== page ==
How To Choose The Right Care Community For A Person With Dementia

Amy MillerAmy Miller, LCSW, is the Director of Family Services at the Alzheimer’s Association Colorado Chapter, where she meets with families and helps develop a plan of care to address short-term needs and long-term goals. Her background in working with older adults includes managing a Memory Care Unit at a Skilled Nursing Facility, as well as working with care managers & health clinics to provide information and support to older adults and their families.

 

One of the most common topics in family care consultations is how to go about choosing the right care community for a person with dementia. The process can be time-consuming and overwhelming, but having the right information will save families unnecessary time and disappointment. Here are the five steps for selecting the right care community:

Step 1: Determine what the person’s level of need is. Assisted Livings offer a lower level of supervision and medical attention than Skilled Nursing Facilities. The person might need Memory Care if they frequently try to leave and are at risk of wandering. Click here to learn more.

Step 2: Determine how you will be paying for care. Assisted Livings average about $3500 a month, but costs can increase quickly if you need to add on personalized services. Skilled nursing averages $7700 a month. Generally, a person can pay out of pocket, with a long-term care insurance policy, with VA benefits, or through Long-term Care Medicaid. Keep in mind not every community accepts Medicaid. If you need assistance determining how you will pay, the Alzheimer’s Association offers a free Legal and Financial Planning class.

Step 3: Call the Alzheimer’s Association Helpline (800.272.3900) to get a list of care communities in your area. Find the communities that work based on level of care, payer source accepted, and location. Call to see if there is a waitlist, and if you are paying with Medicaid check if the community requires you to pay out of pocket for a period of time first before you can use your Medicaid benefits.

Step 4: Tour three to five places. Use the following checklists from the ombudsman’s office when touring to get a feel for the community:

Once you have visited a few places, call the Area Agency on Aging and speak to the Long-Term Care Ombudsman to see if there have been frequent complaints or serious issues on their Health Department surveys.

Step 5: Tour the places that have passed your screening again. At least once arrive without an appointment, ideally during the evening or weekends when most of the management team isn’t there. Visit during a mealtime, and observe how staff are able to manage during their busiest time of day. See if there are visiting family members that you can talk to about their experience.

Trusting a care community to care for your loved one is difficult. It can be confusing to know where to start, but the Alzheimer’s Association is here to help. If you’d like more information on choosing a care community, you can contact the Helpline 24/7 at 800.272.3900 and speak to a counselor over the phone or set up an in-office Care Consultation to create a step-by-step action plan specific to your family’s situation.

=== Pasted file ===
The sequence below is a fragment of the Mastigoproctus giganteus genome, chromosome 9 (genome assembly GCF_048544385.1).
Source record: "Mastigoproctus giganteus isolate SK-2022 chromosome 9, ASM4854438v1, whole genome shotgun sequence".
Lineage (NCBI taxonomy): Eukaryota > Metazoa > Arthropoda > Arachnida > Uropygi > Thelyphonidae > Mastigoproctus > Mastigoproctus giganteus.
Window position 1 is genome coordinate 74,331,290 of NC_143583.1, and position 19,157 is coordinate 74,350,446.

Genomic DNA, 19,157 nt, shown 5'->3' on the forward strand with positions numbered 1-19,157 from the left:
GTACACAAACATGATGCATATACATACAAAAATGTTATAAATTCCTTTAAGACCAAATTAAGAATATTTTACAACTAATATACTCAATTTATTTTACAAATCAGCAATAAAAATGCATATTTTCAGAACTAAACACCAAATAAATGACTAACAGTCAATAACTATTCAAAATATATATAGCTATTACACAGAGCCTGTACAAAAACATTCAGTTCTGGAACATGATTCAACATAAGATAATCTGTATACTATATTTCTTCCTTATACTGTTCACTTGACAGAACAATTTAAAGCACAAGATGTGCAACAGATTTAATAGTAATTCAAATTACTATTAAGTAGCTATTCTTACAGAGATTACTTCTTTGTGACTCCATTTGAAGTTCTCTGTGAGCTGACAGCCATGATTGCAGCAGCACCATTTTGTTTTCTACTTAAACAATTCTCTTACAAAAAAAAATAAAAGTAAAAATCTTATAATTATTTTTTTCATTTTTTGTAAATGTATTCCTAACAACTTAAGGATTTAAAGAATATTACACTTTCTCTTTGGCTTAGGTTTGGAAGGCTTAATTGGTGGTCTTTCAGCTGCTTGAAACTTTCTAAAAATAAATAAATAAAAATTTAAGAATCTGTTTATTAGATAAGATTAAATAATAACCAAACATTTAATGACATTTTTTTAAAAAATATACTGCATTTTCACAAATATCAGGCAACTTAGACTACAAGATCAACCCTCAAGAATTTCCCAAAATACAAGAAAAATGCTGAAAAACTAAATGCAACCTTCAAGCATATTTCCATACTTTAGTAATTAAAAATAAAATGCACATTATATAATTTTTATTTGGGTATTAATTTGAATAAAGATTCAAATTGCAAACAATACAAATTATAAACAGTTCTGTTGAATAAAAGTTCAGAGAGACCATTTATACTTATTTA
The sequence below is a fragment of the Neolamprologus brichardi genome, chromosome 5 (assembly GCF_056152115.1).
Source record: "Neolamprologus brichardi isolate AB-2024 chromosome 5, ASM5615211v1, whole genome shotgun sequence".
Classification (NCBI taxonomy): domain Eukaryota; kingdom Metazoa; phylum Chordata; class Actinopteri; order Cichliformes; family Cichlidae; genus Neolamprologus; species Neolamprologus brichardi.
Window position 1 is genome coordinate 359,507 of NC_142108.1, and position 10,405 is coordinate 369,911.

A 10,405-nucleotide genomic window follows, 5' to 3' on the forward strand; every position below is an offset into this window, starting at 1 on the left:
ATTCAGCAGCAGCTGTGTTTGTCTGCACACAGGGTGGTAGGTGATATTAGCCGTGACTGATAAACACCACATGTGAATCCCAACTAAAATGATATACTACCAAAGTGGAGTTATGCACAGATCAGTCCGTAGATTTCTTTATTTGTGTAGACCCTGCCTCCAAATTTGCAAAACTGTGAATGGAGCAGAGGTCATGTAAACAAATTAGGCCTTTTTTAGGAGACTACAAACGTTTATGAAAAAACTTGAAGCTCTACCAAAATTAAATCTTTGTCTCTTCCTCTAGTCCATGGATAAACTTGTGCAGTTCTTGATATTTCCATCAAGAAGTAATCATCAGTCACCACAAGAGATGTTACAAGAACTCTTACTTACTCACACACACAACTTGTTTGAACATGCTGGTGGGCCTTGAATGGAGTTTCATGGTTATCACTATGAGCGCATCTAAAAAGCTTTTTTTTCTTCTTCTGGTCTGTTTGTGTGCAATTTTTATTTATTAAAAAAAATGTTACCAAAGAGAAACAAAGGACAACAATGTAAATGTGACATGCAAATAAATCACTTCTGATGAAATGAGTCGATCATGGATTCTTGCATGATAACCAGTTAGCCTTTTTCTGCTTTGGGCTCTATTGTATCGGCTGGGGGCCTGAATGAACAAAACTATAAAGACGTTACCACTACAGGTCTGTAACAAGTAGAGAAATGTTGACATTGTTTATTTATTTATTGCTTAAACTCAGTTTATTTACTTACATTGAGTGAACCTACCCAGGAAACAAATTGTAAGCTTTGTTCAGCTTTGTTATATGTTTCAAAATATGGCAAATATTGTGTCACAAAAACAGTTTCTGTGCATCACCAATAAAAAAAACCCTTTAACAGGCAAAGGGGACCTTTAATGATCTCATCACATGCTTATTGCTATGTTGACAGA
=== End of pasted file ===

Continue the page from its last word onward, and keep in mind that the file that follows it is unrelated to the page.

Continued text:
How to choose the right care community for a person with dementia

Quick Guide To Helping Families Select A Care Community:

  • Determine the level of need (ALF, Memory Care, Skilled) and how you will be paying (LTC insurance, VA benefits, private pay, Medicaid).
  • Go through our list, finding places that will work in terms of location, payer source, and level of need.
  • Call and ask about any waitlists.
  • Tour 3-5 places once. Get a feeling for the community using our checklists of things to look for.
  • Any contenders that are still in the running after the first visit: call the long-term care ombudsman to see if they have any frequent complaints from residents or families or serious deficiencies from the Health Department.
  • Tour again, this time unannounced. Go during the evening or weekend, when most managers have gone home. If possible, go during meal time to see the staff when the demand on their time is highest, and see if they are still able to interact and take the time with residents that is needed.

2 thoughts on “How To Choose The Right Care Community For A Person With Dementia

  1. I have been counseled that taking my wife out of where she is to another place may/will not be in her best interest. Adjustment is getting harder for her. Question – now what ? Out of pocket cost for any one is high. Who can I call to get more info on financial assistance ???

    • It is true that it can take time for someone to adjust to a new living arrangement. However, if a new place is better able to meet her needs, generally we see that the person actually may do better in many ways after a move.

      A great place for more information on paying for long-term care is by attending our Legal & Financial Planning class, or by calling the State Health Insurance Assistance Program (SHIP). In Denver the SHIP is housed in Centura Health Links (720.321.8860 or 866.550.2752). Statewide, you can find your SHIP here: http://cdn.colorado.gov/cs/Satellite/DORA-DI/CBON/DORA/1251631731291

      Additionally, the Alzheimer’s Association Helpline is available 24/7 at 800.272.3900 to discuss more in-depth the pros and cons of making a move and additional resources that may be helpful to your situation.

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